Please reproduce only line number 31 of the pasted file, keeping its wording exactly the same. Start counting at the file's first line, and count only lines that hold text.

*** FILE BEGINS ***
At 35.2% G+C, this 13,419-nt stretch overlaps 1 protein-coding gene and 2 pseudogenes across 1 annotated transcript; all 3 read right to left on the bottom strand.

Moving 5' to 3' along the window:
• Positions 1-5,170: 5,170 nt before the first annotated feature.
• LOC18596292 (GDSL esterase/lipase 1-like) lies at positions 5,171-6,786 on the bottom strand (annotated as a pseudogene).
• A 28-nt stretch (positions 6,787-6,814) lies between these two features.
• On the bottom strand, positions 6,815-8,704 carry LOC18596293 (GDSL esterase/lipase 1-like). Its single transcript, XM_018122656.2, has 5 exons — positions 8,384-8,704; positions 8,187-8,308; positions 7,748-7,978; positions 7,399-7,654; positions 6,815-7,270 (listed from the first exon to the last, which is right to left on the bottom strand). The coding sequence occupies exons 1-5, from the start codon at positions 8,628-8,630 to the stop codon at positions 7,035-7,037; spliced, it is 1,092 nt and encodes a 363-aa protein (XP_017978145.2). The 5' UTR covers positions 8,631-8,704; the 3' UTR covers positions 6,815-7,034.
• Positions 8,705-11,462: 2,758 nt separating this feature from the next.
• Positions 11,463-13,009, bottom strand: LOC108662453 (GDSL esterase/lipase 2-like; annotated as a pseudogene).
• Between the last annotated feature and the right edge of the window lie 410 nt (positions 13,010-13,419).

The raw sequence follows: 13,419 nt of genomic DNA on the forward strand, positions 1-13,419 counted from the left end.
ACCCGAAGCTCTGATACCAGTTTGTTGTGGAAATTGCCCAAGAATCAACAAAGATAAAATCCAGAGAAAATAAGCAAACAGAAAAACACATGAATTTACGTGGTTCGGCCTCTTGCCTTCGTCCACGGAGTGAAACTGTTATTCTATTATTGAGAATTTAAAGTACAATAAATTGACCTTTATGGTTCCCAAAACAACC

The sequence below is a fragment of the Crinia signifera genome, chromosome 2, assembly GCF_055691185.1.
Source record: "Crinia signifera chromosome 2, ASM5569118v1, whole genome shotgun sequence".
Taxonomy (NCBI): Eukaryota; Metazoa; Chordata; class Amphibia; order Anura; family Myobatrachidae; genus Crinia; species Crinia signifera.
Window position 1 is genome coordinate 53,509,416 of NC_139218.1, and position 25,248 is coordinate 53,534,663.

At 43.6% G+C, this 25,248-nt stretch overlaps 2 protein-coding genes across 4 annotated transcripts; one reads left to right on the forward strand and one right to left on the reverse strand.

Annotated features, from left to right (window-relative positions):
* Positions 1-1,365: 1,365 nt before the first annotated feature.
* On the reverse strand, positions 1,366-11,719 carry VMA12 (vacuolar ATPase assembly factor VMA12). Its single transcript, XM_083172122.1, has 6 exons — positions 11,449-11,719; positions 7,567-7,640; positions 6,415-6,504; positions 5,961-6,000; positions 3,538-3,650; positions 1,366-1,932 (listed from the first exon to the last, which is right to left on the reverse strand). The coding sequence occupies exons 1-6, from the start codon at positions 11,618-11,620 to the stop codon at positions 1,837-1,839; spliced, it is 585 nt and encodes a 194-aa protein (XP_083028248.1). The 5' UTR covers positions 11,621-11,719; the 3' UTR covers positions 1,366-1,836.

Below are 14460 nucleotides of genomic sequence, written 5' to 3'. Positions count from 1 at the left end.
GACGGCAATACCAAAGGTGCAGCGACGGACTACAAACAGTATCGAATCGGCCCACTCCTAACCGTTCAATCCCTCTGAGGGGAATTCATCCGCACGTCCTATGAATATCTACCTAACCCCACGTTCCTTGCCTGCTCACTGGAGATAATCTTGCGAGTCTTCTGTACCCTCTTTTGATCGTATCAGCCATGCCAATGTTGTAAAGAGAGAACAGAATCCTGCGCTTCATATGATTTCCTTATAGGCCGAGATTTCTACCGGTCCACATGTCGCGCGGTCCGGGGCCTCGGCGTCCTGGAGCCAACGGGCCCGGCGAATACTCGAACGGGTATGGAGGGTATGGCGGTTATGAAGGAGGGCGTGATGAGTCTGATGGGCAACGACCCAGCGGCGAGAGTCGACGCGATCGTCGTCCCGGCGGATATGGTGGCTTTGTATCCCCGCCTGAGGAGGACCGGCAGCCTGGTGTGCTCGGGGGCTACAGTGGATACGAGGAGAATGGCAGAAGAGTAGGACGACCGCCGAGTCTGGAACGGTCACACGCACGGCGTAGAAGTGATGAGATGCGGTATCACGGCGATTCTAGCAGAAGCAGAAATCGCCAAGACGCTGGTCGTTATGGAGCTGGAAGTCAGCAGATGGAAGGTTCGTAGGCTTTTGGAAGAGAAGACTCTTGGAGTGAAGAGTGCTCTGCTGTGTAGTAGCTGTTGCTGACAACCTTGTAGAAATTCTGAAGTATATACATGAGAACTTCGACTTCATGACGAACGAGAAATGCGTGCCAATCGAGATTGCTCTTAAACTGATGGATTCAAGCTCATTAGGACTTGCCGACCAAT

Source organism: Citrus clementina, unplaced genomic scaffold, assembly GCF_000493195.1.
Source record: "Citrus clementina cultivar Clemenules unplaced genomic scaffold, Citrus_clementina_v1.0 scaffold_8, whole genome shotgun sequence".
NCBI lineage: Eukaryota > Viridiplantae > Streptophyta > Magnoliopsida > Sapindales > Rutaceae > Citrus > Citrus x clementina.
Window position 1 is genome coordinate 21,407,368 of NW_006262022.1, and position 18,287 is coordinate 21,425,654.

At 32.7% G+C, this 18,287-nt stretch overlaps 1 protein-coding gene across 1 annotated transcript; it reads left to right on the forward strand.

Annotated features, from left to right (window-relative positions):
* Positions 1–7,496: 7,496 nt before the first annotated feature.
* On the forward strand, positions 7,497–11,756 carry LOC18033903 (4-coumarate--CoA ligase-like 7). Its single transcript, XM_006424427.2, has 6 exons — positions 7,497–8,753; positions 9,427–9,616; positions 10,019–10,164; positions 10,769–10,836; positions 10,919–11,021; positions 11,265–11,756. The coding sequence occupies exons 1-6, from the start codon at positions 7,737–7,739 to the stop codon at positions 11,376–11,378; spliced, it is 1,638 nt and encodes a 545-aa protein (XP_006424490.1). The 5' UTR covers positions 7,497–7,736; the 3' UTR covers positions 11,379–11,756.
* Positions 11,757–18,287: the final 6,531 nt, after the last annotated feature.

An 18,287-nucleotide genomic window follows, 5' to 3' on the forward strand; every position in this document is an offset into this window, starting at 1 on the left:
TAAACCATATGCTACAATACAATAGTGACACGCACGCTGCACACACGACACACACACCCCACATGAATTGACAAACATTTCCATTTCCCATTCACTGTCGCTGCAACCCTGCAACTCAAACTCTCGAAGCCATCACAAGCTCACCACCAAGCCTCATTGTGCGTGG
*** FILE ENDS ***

An 18,287-nucleotide genomic window follows, 5' to 3' on the forward strand; every position in this document is an offset into this window, starting at 1 on the left: